I laughed accordingly but it made me feel very uncomfortable.
From 2018-2019, I interned at an after school program in Manhattan. One of the men was joking around with the teacher I worked with, and jokingly said “you have your bodyguard here”- referring to me
Again that made me feel very uncomfortable
I’ve always felt uncomfortable
I AM NOT A FUCKING BODYGUARD
I WAS NOT BORN TO PROTECT ANY HUMAN BEING ON PLANET EARTH
I DONT HAVE FUCKING SUPERHERO STRENGTH
Because I’m fat I’m just seen as a massive object and not a woman.
Masculine descriptions have always been projected onto me to further dehumanize me. And the absurd thing about it is that these people consider it to be a joke, & I personally don’t find any part of it to be humorous.
My family members continue to automatically assume that every issue I have/ every action I take is a direct result of my weight.
I ended up transferring from my high school in Brooklyn after 2.5 years because I was severely depressed, experiencing psychotic episodes, failing all of my classes, going to therapy, and was beginning to take new medications. I wanted to do well in school, so I thought of changing my environment in order to get a fresh start and redeem myself since my Brooklyn high school wasn’t doing shit for me. I ended up transferring to a small school in Manhattan and it was literally one of the best decisions 16-year-old me has ever made. That school literally changed my life for the better, it had easy access to mental health resources, I formed a close bond with the social worker and guidance counselor there, it was very college and career-oriented and it inspired me to pursue higher education!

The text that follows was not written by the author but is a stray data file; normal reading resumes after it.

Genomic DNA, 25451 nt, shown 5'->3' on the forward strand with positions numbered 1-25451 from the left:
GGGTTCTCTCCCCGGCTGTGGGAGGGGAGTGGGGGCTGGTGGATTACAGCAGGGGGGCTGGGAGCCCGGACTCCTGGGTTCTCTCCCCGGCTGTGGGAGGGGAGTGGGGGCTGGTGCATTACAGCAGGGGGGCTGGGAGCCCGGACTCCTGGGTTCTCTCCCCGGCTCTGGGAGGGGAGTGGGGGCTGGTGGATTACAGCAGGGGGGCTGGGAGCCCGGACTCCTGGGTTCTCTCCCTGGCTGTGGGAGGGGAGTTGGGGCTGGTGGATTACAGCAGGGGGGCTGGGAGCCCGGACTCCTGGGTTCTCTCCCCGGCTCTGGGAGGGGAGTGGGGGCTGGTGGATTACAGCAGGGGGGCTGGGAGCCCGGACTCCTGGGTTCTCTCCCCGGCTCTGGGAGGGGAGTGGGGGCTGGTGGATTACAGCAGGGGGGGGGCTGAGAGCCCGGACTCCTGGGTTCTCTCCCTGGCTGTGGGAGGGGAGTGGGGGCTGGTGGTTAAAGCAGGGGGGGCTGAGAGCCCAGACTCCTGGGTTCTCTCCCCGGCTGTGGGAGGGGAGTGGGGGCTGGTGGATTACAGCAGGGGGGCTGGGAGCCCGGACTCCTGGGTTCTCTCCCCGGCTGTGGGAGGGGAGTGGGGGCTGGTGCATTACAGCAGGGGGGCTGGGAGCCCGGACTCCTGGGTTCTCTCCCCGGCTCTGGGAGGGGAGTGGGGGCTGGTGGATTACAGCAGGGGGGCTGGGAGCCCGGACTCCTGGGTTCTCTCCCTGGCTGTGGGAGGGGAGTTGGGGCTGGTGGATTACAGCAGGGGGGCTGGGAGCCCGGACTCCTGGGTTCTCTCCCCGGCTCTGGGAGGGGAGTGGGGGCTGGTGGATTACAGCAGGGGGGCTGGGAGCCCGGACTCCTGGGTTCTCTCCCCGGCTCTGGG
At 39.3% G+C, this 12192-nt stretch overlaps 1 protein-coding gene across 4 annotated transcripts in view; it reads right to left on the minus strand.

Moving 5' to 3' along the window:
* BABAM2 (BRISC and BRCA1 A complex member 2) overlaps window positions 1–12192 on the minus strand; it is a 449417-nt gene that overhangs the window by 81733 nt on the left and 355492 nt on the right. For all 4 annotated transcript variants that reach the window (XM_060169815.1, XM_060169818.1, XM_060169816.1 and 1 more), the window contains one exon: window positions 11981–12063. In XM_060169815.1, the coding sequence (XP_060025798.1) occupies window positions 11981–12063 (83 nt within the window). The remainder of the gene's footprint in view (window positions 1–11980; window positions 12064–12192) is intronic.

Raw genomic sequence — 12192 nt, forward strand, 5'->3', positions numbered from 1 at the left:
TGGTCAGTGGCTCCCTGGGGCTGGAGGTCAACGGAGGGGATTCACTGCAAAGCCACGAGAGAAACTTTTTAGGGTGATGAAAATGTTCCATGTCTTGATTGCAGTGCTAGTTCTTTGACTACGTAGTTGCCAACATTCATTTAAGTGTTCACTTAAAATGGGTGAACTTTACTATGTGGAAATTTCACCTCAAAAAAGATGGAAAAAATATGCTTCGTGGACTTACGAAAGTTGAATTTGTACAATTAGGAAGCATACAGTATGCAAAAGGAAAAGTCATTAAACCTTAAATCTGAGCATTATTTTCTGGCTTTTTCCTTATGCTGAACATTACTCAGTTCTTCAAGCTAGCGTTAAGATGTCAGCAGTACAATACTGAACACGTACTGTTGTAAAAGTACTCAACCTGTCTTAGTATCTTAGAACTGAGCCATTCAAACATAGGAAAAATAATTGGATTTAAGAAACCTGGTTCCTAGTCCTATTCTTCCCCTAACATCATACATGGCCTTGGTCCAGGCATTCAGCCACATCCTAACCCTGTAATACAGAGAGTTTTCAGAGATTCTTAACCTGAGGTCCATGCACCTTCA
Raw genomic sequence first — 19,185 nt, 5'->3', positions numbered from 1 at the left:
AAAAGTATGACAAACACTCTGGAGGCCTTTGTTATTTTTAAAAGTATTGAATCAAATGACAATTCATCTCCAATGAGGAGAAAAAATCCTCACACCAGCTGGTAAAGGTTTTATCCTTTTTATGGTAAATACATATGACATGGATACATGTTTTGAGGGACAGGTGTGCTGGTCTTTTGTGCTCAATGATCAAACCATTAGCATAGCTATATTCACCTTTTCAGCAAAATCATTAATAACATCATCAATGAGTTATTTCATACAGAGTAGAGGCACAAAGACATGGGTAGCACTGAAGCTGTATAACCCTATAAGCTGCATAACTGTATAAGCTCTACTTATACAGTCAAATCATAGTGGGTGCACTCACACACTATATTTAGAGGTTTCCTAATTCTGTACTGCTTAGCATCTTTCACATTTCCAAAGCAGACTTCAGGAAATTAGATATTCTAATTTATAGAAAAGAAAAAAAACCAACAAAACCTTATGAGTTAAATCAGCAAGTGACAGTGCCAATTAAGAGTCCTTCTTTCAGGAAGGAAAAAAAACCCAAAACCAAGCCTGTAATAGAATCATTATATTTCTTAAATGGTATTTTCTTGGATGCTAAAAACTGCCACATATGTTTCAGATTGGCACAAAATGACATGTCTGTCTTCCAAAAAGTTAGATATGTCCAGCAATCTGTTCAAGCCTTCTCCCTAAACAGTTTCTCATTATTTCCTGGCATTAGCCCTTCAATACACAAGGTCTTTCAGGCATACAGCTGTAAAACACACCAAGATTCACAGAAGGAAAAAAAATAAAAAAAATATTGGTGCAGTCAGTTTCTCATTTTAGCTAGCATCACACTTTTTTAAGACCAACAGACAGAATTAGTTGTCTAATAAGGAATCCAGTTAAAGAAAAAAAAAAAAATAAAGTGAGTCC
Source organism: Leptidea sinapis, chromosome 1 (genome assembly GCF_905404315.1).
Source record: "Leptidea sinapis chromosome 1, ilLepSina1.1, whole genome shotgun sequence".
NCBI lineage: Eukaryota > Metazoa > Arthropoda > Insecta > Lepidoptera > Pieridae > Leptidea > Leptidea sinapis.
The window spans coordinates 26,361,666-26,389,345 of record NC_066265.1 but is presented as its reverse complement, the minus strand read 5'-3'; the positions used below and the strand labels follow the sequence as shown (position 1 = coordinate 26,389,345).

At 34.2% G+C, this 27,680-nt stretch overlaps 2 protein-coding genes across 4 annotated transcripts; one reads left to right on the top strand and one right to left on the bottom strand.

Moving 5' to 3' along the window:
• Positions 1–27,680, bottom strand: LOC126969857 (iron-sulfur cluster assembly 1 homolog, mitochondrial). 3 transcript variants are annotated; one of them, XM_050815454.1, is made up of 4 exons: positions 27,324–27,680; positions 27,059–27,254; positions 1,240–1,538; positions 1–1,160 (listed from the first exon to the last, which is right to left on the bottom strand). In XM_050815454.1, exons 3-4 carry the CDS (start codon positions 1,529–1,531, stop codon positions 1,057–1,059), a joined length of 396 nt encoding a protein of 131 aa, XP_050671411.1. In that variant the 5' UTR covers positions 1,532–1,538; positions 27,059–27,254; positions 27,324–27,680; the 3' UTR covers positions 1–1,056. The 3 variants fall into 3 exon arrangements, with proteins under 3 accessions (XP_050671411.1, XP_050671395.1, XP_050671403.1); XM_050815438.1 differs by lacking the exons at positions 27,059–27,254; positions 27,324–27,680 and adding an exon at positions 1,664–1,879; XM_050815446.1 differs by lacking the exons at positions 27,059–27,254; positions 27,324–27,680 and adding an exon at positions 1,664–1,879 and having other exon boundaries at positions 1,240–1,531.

I decided to go with my family member to church one morning when I was 17, and as I’m in the room getting dressed she stands by the door and says to me “The reason you transferred schools was because you were getting bullied for your weight right?” No bitch, the fucking reason I transferred schools was because my fucking mental health was deteriorating and I wanted another shot at life.
The word feminine makes me utterly uncomfortable. I identify as female and use she/ her/ hers pronouns, but I’ve never felt like a woman, due to masculine descriptions being projected onto me from a young age. Sometimes I feel out of place when strangers refer to me as a girl, in my mind I automatically go “wow you recognize that I’m a girl”. My heart races when people call me “miss” or “girl” or “young lady”. I went out to Times Square with this guy and we took 2 Ubers around Manhattan and he proceeded to always open the car door for me. I felt so weird and couldn’t believe I was being treated like a woman.
I’ve found myself questioning “What does it truly mean to be a girl? “What does it truly mean to be feminine?”
Am I doing something wrong? Should I start wearing makeup? Should I start wearing wigs? Should I start giving a fuck about my appearance to be appealing to men?
When I started asking myself these questions, it motivated me to want to change yet hold onto some pieces of myself.